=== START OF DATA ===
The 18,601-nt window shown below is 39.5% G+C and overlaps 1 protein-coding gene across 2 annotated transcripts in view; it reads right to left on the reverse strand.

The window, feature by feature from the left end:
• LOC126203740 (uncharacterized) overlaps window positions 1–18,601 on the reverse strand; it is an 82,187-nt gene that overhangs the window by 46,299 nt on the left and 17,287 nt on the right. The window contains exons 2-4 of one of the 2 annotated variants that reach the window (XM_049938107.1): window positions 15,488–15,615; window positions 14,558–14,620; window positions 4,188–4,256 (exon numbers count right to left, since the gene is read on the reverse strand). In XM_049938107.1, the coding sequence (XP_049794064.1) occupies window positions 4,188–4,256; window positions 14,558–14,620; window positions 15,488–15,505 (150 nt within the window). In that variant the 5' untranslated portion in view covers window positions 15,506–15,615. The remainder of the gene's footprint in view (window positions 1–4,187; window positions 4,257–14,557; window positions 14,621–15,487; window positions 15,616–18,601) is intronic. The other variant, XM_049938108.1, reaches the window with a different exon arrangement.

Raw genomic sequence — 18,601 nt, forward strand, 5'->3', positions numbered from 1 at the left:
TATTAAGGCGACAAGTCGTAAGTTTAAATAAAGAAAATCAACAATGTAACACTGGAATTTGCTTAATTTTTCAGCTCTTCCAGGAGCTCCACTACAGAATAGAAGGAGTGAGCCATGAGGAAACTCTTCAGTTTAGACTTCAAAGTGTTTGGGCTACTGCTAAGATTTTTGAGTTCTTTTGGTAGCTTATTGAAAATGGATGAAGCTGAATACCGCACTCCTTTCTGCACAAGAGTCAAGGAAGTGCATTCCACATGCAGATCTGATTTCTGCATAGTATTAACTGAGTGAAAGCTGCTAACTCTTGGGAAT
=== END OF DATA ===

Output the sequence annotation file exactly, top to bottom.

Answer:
The 18,601-nt window shown below is 39.5% G+C and overlaps 1 protein-coding gene across 2 annotated transcripts in view; it reads right to left on the reverse strand.

The window, feature by feature from the left end:
• LOC126203740 (uncharacterized) overlaps window positions 1–18,601 on the reverse strand; it is an 82,187-nt gene that overhangs the window by 46,299 nt on the left and 17,287 nt on the right. The window contains exons 2-4 of one of the 2 annotated variants that reach the window (XM_049938107.1): window positions 15,488–15,615; window positions 14,558–14,620; window positions 4,188–4,256 (exon numbers count right to left, since the gene is read on the reverse strand). In XM_049938107.1, the coding sequence (XP_049794064.1) occupies window positions 4,188–4,256; window positions 14,558–14,620; window positions 15,488–15,505 (150 nt within the window). In that variant the 5' untranslated portion in view covers window positions 15,506–15,615. The remainder of the gene's footprint in view (window positions 1–4,187; window positions 4,257–14,557; window positions 14,621–15,487; window positions 15,616–18,601) is intronic. The other variant, XM_049938108.1, reaches the window with a different exon arrangement.

Raw genomic sequence — 18,601 nt, forward strand, 5'->3', positions numbered from 1 at the left:
TATTAAGGCGACAAGTCGTAAGTTTAAATAAAGAAAATCAACAATGTAACACTGGAATTTGCTTAATTTTTCAGCTCTTCCAGGAGCTCCACTACAGAATAGAAGGAGTGAGCCATGAGGAAACTCTTCAGTTTAGACTTCAAAGTGTTTGGGCTACTGCTAAGATTTTTGAGTTCTTTTGGTAGCTTATTGAAAATGGATGAAGCTGAATACCGCACTCCTTTCTGCACAAGAGTCAAGGAAGTGCATTCCACATGCAGATCTGATTTCTGCATAGTATTAACTGAGTGAAAGCTGCTAACTCTTGGGAAT